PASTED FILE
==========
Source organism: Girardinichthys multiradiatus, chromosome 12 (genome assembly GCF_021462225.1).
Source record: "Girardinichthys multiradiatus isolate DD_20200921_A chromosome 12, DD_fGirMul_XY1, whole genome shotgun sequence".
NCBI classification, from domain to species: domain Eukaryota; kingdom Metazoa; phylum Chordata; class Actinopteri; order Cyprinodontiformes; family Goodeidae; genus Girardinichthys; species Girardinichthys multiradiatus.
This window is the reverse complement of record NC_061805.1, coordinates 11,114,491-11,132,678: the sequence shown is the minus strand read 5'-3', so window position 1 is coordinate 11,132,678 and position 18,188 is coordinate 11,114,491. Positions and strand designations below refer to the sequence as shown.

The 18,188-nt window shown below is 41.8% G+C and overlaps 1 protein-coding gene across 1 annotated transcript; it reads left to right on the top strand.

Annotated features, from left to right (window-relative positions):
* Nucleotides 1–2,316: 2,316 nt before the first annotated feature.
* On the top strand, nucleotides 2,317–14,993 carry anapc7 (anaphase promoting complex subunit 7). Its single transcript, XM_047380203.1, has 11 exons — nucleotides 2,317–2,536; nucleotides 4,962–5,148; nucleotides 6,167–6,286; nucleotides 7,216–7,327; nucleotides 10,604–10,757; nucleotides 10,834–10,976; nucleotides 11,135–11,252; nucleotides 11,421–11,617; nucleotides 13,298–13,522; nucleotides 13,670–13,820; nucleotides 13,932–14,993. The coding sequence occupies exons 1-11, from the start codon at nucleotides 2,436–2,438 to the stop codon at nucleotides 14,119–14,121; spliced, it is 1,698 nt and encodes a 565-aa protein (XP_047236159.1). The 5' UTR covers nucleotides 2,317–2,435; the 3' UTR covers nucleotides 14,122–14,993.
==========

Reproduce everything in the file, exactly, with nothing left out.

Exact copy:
Source organism: Girardinichthys multiradiatus, chromosome 12 (genome assembly GCF_021462225.1).
Source record: "Girardinichthys multiradiatus isolate DD_20200921_A chromosome 12, DD_fGirMul_XY1, whole genome shotgun sequence".
NCBI classification, from domain to species: domain Eukaryota; kingdom Metazoa; phylum Chordata; class Actinopteri; order Cyprinodontiformes; family Goodeidae; genus Girardinichthys; species Girardinichthys multiradiatus.
This window is the reverse complement of record NC_061805.1, coordinates 11,114,491-11,132,678: the sequence shown is the minus strand read 5'-3', so window position 1 is coordinate 11,132,678 and position 18,188 is coordinate 11,114,491. Positions and strand designations below refer to the sequence as shown.

The 18,188-nt window shown below is 41.8% G+C and overlaps 1 protein-coding gene across 1 annotated transcript; it reads left to right on the top strand.

Annotated features, from left to right (window-relative positions):
* Nucleotides 1–2,316: 2,316 nt before the first annotated feature.
* On the top strand, nucleotides 2,317–14,993 carry anapc7 (anaphase promoting complex subunit 7). Its single transcript, XM_047380203.1, has 11 exons — nucleotides 2,317–2,536; nucleotides 4,962–5,148; nucleotides 6,167–6,286; nucleotides 7,216–7,327; nucleotides 10,604–10,757; nucleotides 10,834–10,976; nucleotides 11,135–11,252; nucleotides 11,421–11,617; nucleotides 13,298–13,522; nucleotides 13,670–13,820; nucleotides 13,932–14,993. The coding sequence occupies exons 1-11, from the start codon at nucleotides 2,436–2,438 to the stop codon at nucleotides 14,119–14,121; spliced, it is 1,698 nt and encodes a 565-aa protein (XP_047236159.1). The 5' UTR covers nucleotides 2,317–2,435; the 3' UTR covers nucleotides 14,122–14,993.